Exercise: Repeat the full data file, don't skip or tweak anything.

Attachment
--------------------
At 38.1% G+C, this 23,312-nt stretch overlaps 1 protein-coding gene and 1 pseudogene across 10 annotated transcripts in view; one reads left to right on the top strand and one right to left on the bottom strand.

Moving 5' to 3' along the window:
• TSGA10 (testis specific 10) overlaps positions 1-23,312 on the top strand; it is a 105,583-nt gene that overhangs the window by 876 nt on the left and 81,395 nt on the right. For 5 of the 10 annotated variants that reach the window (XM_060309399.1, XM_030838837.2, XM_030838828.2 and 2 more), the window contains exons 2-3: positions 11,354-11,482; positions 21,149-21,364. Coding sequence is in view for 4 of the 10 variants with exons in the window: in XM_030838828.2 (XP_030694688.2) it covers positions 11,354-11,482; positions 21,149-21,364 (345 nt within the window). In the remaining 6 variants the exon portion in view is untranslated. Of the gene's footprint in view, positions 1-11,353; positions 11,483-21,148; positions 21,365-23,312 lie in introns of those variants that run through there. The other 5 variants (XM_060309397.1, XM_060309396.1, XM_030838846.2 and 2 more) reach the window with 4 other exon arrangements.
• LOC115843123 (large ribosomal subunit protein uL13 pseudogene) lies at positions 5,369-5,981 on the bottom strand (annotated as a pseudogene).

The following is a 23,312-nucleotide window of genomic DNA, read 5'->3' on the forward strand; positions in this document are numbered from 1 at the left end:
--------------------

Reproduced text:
At 38.1% G+C, this 23,312-nt stretch overlaps 1 protein-coding gene and 1 pseudogene across 10 annotated transcripts in view; one reads left to right on the top strand and one right to left on the bottom strand.

Moving 5' to 3' along the window:
• TSGA10 (testis specific 10) overlaps positions 1-23,312 on the top strand; it is a 105,583-nt gene that overhangs the window by 876 nt on the left and 81,395 nt on the right. For 5 of the 10 annotated variants that reach the window (XM_060309399.1, XM_030838837.2, XM_030838828.2 and 2 more), the window contains exons 2-3: positions 11,354-11,482; positions 21,149-21,364. Coding sequence is in view for 4 of the 10 variants with exons in the window: in XM_030838828.2 (XP_030694688.2) it covers positions 11,354-11,482; positions 21,149-21,364 (345 nt within the window). In the remaining 6 variants the exon portion in view is untranslated. Of the gene's footprint in view, positions 1-11,353; positions 11,483-21,148; positions 21,365-23,312 lie in introns of those variants that run through there. The other 5 variants (XM_060309397.1, XM_060309396.1, XM_030838846.2 and 2 more) reach the window with 4 other exon arrangements.
• LOC115843123 (large ribosomal subunit protein uL13 pseudogene) lies at positions 5,369-5,981 on the bottom strand (annotated as a pseudogene).

The following is a 23,312-nucleotide window of genomic DNA, read 5'->3' on the forward strand; positions in this document are numbered from 1 at the left end: